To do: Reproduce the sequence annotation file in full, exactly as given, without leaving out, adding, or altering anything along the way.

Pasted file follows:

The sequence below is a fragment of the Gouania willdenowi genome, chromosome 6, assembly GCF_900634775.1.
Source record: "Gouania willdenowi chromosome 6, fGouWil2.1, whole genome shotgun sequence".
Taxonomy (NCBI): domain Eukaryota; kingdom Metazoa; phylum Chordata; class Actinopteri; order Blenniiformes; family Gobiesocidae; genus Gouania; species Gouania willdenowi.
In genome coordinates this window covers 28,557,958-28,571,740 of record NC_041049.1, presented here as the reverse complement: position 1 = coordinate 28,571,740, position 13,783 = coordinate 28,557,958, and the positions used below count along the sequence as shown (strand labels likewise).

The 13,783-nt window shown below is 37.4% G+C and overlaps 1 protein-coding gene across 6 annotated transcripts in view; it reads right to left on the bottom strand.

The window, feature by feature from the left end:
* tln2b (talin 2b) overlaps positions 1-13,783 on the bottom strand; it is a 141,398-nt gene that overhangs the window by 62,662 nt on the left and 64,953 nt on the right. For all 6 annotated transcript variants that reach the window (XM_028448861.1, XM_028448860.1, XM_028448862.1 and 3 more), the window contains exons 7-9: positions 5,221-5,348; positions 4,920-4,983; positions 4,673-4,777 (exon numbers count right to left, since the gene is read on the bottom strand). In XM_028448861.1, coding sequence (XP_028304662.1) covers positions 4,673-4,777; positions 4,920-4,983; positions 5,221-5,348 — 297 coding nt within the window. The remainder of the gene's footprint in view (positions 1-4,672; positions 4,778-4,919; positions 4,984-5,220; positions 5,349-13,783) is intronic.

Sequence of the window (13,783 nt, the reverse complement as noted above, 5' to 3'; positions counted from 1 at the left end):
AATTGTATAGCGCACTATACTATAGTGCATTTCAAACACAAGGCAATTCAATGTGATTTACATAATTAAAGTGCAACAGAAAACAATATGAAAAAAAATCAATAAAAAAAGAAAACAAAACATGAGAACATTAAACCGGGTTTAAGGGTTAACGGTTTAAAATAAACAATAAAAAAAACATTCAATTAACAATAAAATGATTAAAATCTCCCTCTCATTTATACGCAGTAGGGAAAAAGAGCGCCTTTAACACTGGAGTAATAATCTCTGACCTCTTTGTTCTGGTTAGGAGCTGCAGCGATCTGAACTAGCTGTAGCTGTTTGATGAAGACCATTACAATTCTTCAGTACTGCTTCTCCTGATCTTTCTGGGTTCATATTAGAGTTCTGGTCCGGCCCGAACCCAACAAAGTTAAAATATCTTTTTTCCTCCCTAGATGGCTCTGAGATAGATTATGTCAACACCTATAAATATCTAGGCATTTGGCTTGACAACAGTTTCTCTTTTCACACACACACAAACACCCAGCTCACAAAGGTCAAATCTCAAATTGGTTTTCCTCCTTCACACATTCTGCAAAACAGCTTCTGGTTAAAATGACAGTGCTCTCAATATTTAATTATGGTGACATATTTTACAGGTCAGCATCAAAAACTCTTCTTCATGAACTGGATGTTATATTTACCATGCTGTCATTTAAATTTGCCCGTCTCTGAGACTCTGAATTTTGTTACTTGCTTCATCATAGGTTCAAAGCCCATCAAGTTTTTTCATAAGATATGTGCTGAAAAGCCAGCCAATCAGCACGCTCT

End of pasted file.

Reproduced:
The sequence below is a fragment of the Gouania willdenowi genome, chromosome 6, assembly GCF_900634775.1.
Source record: "Gouania willdenowi chromosome 6, fGouWil2.1, whole genome shotgun sequence".
Taxonomy (NCBI): domain Eukaryota; kingdom Metazoa; phylum Chordata; class Actinopteri; order Blenniiformes; family Gobiesocidae; genus Gouania; species Gouania willdenowi.
In genome coordinates this window covers 28,557,958-28,571,740 of record NC_041049.1, presented here as the reverse complement: position 1 = coordinate 28,571,740, position 13,783 = coordinate 28,557,958, and the positions used below count along the sequence as shown (strand labels likewise).

The 13,783-nt window shown below is 37.4% G+C and overlaps 1 protein-coding gene across 6 annotated transcripts in view; it reads right to left on the bottom strand.

The window, feature by feature from the left end:
* tln2b (talin 2b) overlaps positions 1-13,783 on the bottom strand; it is a 141,398-nt gene that overhangs the window by 62,662 nt on the left and 64,953 nt on the right. For all 6 annotated transcript variants that reach the window (XM_028448861.1, XM_028448860.1, XM_028448862.1 and 3 more), the window contains exons 7-9: positions 5,221-5,348; positions 4,920-4,983; positions 4,673-4,777 (exon numbers count right to left, since the gene is read on the bottom strand). In XM_028448861.1, coding sequence (XP_028304662.1) covers positions 4,673-4,777; positions 4,920-4,983; positions 5,221-5,348 — 297 coding nt within the window. The remainder of the gene's footprint in view (positions 1-4,672; positions 4,778-4,919; positions 4,984-5,220; positions 5,349-13,783) is intronic.

Sequence of the window (13,783 nt, the reverse complement as noted above, 5' to 3'; positions counted from 1 at the left end):
AATTGTATAGCGCACTATACTATAGTGCATTTCAAACACAAGGCAATTCAATGTGATTTACATAATTAAAGTGCAACAGAAAACAATATGAAAAAAAATCAATAAAAAAAGAAAACAAAACATGAGAACATTAAACCGGGTTTAAGGGTTAACGGTTTAAAATAAACAATAAAAAAAACATTCAATTAACAATAAAATGATTAAAATCTCCCTCTCATTTATACGCAGTAGGGAAAAAGAGCGCCTTTAACACTGGAGTAATAATCTCTGACCTCTTTGTTCTGGTTAGGAGCTGCAGCGATCTGAACTAGCTGTAGCTGTTTGATGAAGACCATTACAATTCTTCAGTACTGCTTCTCCTGATCTTTCTGGGTTCATATTAGAGTTCTGGTCCGGCCCGAACCCAACAAAGTTAAAATATCTTTTTTCCTCCCTAGATGGCTCTGAGATAGATTATGTCAACACCTATAAATATCTAGGCATTTGGCTTGACAACAGTTTCTCTTTTCACACACACACAAACACCCAGCTCACAAAGGTCAAATCTCAAATTGGTTTTCCTCCTTCACACATTCTGCAAAACAGCTTCTGGTTAAAATGACAGTGCTCTCAATATTTAATTATGGTGACATATTTTACAGGTCAGCATCAAAAACTCTTCTTCATGAACTGGATGTTATATTTACCATGCTGTCATTTAAATTTGCCCGTCTCTGAGACTCTGAATTTTGTTACTTGCTTCATCATAGGTTCAAAGCCCATCAAGTTTTTTCATAAGATATGTGCTGAAAAGCCAGCCAATCAGCACGCTCT